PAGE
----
Today the Boston Globe printed a Letter to the Editor that my wife and I wrote in response to their front page article about our chorus.
The letter reads:
Your article on James Burton and the Tanglewood Festival Chorus was disappointingly one-sided. Your quotes from choristers came mostly from those who have left the chorus, all of whom are naturally hypercritical of James Burton’s approach to this transition. The article suggests that their inflammatory language (“snarky,” “rude,” “insulting,” “condescending,” “toxic”) is representative of the chorus’s reaction as a whole.
If you had dug beyond spurned choristers eager to avenge themselves by embarrassing the organization, you would have found many choristers who strongly disagree with these characterizations. We believe that James sincerely wants to make the Chorus the best it can be. He is a brilliant musician and communicates what he wants concisely. He makes singing exciting and fun, and many of us find rehearsals an absolute delight. While there’s consensus that the communication of audition results needs improvement, we believe the audition process and requirements are on par with what other choruses of this caliber ask of their singers. We enjoy singing with James as much, if not more than, any other conductor we’ve worked with.
Jeff and Katherine Foley
The writers have been members of the Tanglewood Festival Chorus since 1998 and 2000, respectively.
My last post (“Transitions and Trust“) was an olive branch asking all of us to find a way forward. This letter, however, is a direct rebuttal of the original article’s portrayal of the situation, to inform bystanders who might otherwise believe it’s truly management vs chorus. It is not. It takes a lot to get me upset, but to see an organization which I care about, and can hopefully continue to perform with, get that unbalanced treatment publicly… well, it reminded me that unlike in other situations, there’d be no bravery in silence. We decided it was worth the risks of alienating disgruntled members and any accusations of sycophancy. We’re not trying to convince other chorus members. Most have already decided — they’re either looking for a way forward together or they’ve already “flipped the bit.”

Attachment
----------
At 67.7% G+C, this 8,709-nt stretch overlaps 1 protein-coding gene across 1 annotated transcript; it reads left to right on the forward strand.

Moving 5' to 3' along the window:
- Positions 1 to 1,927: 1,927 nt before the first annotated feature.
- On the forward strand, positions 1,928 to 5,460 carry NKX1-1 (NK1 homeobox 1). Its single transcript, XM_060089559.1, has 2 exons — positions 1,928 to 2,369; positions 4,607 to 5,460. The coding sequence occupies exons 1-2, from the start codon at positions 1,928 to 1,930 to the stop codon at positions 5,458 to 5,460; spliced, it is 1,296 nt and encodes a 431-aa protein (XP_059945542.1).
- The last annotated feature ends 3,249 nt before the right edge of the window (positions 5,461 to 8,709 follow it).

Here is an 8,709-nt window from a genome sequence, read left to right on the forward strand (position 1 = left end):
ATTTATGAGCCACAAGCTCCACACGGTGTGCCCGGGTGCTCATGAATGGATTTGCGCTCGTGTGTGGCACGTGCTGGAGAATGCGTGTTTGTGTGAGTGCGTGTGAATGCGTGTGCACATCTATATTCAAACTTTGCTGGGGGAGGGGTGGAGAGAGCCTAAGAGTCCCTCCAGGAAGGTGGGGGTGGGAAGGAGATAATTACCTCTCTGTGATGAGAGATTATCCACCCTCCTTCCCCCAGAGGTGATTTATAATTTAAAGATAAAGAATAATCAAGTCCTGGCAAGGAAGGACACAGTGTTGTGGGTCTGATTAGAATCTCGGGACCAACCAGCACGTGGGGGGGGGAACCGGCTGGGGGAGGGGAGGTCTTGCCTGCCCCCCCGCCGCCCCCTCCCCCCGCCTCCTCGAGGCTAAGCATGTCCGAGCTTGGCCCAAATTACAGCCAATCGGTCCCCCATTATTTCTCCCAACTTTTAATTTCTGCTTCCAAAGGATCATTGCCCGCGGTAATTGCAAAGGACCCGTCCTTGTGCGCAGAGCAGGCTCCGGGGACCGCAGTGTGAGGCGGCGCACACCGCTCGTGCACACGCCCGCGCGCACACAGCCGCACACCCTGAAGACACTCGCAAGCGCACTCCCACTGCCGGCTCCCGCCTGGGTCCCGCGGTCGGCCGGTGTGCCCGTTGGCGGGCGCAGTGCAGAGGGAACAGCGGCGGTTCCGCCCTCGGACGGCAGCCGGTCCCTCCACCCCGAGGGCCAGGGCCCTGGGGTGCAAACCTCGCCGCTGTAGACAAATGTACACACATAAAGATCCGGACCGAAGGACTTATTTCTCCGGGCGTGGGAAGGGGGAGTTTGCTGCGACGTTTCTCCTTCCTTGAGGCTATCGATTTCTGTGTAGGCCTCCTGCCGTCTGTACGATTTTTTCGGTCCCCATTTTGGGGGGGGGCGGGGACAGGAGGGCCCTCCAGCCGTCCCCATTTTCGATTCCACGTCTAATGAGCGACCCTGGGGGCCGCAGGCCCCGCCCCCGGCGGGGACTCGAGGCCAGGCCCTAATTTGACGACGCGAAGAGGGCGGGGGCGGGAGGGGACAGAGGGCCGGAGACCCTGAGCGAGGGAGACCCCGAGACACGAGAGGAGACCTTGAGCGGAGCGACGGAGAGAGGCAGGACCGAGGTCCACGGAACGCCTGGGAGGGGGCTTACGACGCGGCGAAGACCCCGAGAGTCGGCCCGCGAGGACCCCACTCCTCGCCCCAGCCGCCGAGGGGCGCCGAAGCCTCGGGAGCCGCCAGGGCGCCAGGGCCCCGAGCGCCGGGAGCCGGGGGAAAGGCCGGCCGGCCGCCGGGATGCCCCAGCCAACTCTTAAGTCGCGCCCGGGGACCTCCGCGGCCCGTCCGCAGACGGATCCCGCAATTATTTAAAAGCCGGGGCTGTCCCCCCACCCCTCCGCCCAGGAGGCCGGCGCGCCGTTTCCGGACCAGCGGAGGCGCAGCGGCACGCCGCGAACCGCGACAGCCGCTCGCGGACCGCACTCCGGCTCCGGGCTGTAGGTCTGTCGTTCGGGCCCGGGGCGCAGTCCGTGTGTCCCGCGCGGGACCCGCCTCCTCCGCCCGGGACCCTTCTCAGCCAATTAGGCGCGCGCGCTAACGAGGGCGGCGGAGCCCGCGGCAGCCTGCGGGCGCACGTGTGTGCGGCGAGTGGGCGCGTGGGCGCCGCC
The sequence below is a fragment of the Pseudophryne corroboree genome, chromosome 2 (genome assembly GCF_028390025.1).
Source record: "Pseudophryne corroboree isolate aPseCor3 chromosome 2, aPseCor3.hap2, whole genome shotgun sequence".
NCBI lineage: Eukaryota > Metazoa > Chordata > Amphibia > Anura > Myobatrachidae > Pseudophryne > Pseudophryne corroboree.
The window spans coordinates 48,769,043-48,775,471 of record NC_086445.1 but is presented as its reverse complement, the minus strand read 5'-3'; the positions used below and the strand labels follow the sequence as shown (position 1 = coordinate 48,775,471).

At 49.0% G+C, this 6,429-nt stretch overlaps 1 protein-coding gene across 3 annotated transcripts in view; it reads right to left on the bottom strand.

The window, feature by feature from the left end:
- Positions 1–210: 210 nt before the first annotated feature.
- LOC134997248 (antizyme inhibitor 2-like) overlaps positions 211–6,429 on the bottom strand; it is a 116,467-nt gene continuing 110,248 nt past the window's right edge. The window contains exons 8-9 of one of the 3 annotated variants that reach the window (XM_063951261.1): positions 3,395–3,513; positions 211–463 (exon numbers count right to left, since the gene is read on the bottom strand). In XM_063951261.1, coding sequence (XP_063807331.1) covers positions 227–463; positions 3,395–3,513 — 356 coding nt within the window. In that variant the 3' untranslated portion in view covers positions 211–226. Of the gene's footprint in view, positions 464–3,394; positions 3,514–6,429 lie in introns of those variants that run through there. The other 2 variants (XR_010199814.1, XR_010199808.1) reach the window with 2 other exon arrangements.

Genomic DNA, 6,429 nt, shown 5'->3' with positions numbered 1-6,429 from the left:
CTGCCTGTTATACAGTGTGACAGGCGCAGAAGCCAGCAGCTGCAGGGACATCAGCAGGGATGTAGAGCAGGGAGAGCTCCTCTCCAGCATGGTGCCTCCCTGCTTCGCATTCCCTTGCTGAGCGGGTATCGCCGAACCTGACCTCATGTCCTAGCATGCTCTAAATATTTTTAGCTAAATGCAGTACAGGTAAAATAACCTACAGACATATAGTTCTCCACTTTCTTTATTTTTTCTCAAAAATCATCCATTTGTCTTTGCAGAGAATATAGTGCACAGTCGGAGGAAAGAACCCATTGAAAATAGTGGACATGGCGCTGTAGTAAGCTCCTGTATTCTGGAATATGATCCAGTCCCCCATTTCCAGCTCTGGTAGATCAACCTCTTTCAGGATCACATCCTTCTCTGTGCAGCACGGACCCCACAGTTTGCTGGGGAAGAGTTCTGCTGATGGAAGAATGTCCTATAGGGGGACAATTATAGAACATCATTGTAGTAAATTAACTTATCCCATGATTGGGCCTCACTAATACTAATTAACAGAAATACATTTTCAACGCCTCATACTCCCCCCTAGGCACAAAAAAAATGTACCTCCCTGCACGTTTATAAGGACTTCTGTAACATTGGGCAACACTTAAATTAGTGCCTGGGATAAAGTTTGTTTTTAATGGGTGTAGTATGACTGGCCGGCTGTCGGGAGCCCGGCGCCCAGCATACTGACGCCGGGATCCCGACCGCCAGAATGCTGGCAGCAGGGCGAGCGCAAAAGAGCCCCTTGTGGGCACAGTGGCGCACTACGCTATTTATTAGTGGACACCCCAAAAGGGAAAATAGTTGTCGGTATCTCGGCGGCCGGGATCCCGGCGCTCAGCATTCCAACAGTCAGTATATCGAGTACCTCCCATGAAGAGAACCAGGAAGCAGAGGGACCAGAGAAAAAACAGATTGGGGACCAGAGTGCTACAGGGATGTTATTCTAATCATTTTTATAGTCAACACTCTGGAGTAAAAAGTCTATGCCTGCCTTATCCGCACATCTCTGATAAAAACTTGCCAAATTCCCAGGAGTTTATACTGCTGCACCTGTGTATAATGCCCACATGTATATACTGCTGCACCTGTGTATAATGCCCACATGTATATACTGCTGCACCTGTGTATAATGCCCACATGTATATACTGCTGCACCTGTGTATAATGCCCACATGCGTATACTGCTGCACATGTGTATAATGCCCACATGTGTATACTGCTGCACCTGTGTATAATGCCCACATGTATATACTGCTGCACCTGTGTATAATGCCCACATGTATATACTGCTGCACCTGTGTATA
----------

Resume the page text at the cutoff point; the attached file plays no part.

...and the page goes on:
Meanwhile, another letter to the editor appeared, in the Berkshire Eagle, from Ronny Feldman, a conductor and cellist with the BSO. Its conclusion:
…the choral director, James Burton, and the BSO management handled the new audition policy clumsily, with little regard to the consequences of treating devoted members so shabbily.
Dealing with orchestra members is the single most important responsibility of every conductor. A 300-member chorus is no different. I learned this valuable lesson at the beginning of my conducting career. James Burton is a seasoned, well-traveled choral conductor. He should have known better.
After digesting the first letter, readers may be surprised to learn that I completely agree with this letter. Don’t mistake my proffered praise of James’ conducting style, musicality, and character with a defense for the proceedings. As I detailed earlier, whether intentionally or not, the management team broke the group’s trust. It’s just as Ronny Feldman described in his letter with his story about abruptly not re-hiring three orchestra members:
The decision reverberated throughout the entire orchestra. The relationship was never the same.
I’m hoping that, properly chastened in private and in the media, the BSO management team will take steps to correct these errors and rebuild the relationship between them and the volunteers who make up the chorus.